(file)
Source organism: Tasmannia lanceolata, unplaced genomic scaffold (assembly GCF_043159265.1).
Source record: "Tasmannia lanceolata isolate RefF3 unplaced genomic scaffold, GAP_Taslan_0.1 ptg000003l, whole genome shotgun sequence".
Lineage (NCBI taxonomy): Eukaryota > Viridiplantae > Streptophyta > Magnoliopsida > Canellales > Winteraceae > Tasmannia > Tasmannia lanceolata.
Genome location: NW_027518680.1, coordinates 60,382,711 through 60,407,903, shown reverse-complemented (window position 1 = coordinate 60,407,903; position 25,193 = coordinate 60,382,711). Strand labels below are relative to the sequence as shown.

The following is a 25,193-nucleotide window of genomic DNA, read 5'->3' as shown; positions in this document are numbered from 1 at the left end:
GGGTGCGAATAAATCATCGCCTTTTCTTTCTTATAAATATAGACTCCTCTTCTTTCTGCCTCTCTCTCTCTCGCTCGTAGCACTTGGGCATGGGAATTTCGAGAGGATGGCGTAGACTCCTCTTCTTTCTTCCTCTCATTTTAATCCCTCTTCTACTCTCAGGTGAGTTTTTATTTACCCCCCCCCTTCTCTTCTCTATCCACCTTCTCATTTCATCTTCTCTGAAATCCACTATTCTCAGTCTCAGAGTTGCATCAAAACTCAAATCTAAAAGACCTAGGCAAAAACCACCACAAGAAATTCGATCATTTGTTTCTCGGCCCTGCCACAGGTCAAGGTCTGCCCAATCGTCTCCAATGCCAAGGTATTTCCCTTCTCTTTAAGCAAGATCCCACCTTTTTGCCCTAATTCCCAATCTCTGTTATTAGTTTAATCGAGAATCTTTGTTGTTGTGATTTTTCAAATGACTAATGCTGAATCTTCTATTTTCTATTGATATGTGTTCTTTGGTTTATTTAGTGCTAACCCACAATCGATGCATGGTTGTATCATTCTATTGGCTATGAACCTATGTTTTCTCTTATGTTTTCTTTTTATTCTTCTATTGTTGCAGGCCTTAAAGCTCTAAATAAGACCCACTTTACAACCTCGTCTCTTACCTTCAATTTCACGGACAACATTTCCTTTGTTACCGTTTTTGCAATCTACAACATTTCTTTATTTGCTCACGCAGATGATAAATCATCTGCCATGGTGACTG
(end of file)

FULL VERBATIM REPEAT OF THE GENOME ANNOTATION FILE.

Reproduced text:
Source organism: Tasmannia lanceolata, unplaced genomic scaffold (assembly GCF_043159265.1).
Source record: "Tasmannia lanceolata isolate RefF3 unplaced genomic scaffold, GAP_Taslan_0.1 ptg000003l, whole genome shotgun sequence".
Lineage (NCBI taxonomy): Eukaryota > Viridiplantae > Streptophyta > Magnoliopsida > Canellales > Winteraceae > Tasmannia > Tasmannia lanceolata.
Genome location: NW_027518680.1, coordinates 60,382,711 through 60,407,903, shown reverse-complemented (window position 1 = coordinate 60,407,903; position 25,193 = coordinate 60,382,711). Strand labels below are relative to the sequence as shown.

The following is a 25,193-nucleotide window of genomic DNA, read 5'->3' as shown; positions in this document are numbered from 1 at the left end:
GGGTGCGAATAAATCATCGCCTTTTCTTTCTTATAAATATAGACTCCTCTTCTTTCTGCCTCTCTCTCTCTCGCTCGTAGCACTTGGGCATGGGAATTTCGAGAGGATGGCGTAGACTCCTCTTCTTTCTTCCTCTCATTTTAATCCCTCTTCTACTCTCAGGTGAGTTTTTATTTACCCCCCCCCTTCTCTTCTCTATCCACCTTCTCATTTCATCTTCTCTGAAATCCACTATTCTCAGTCTCAGAGTTGCATCAAAACTCAAATCTAAAAGACCTAGGCAAAAACCACCACAAGAAATTCGATCATTTGTTTCTCGGCCCTGCCACAGGTCAAGGTCTGCCCAATCGTCTCCAATGCCAAGGTATTTCCCTTCTCTTTAAGCAAGATCCCACCTTTTTGCCCTAATTCCCAATCTCTGTTATTAGTTTAATCGAGAATCTTTGTTGTTGTGATTTTTCAAATGACTAATGCTGAATCTTCTATTTTCTATTGATATGTGTTCTTTGGTTTATTTAGTGCTAACCCACAATCGATGCATGGTTGTATCATTCTATTGGCTATGAACCTATGTTTTCTCTTATGTTTTCTTTTTATTCTTCTATTGTTGCAGGCCTTAAAGCTCTAAATAAGACCCACTTTACAACCTCGTCTCTTACCTTCAATTTCACGGACAACATTTCCTTTGTTACCGTTTTTGCAATCTACAACATTTCTTTATTTGCTCACGCAGATGATAAATCATCTGCCATGGTGACTG